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Unicoi-based Hotshots elite firefighters keeping eyes on Arizona tragedy

July 3rd, 2013 1:30 pm by Brad Hicks

Unicoi-based Hotshots elite firefighters keeping eyes on Arizona tragedy

Cherokee Hotshots being support by helicopter on a western wild fire. Contributed Photo


UNICOI — The Unicoi-based Cherokee Hotshots are off duty for the next few weeks, but crew members have been keeping a close eye on the situation in Arizona, where 19 members of the Granite Mountain Hotshots firefighting crew were killed while attempting to contain a wildfire that started this past weekend. 


“As you can imagine, we’re all kindly taken aback by this,” said Cherokee North Zone Fire Management Officer Guy Street. “It was certainly a tragedy that’s happened. Most of our crew here, it’s kind of a small world, and most of them are wondering if they knew somebody personally that had died. ... It’s certainly a tragedy that everyone’s affected by.”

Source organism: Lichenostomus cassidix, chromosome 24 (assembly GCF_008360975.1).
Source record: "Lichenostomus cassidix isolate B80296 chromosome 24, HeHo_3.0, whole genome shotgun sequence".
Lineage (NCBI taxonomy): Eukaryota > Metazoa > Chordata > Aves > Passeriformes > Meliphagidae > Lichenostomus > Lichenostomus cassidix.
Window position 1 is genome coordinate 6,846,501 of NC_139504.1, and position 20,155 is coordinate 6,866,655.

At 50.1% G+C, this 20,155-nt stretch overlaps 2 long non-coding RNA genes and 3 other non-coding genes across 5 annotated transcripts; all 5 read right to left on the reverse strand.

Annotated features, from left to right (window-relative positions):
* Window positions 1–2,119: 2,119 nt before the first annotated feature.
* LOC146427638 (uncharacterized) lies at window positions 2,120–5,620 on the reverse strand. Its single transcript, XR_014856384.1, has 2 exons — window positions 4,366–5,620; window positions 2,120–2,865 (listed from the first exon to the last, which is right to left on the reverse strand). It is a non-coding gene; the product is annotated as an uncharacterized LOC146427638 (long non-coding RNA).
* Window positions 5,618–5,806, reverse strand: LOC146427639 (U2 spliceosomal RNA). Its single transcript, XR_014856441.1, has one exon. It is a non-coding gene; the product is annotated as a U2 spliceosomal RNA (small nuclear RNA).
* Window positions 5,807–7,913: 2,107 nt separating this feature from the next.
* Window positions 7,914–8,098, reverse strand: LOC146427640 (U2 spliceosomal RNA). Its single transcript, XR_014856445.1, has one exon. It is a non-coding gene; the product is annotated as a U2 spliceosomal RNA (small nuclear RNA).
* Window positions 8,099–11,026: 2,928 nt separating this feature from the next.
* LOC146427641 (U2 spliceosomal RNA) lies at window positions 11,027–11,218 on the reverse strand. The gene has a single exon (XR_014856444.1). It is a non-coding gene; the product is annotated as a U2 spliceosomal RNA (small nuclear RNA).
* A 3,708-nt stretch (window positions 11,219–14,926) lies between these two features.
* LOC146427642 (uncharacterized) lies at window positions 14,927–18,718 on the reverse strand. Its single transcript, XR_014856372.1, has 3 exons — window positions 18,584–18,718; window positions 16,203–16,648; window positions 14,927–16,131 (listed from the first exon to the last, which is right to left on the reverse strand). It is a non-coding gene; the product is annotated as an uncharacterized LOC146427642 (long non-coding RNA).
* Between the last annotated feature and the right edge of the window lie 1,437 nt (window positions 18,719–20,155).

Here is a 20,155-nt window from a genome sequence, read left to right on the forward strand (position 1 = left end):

The fire near Yarnell, Ariz., began on Friday. On Sunday, word came that 19 members of the Airzona-based crew were killed while attempting to contain the spreading wildfire. The incident marked the largest loss of firefighters in a wildfire event in nearly 80 years. 


The Cherokee Hotshots crew is not expected to be called out to assist with the fire in Arizona.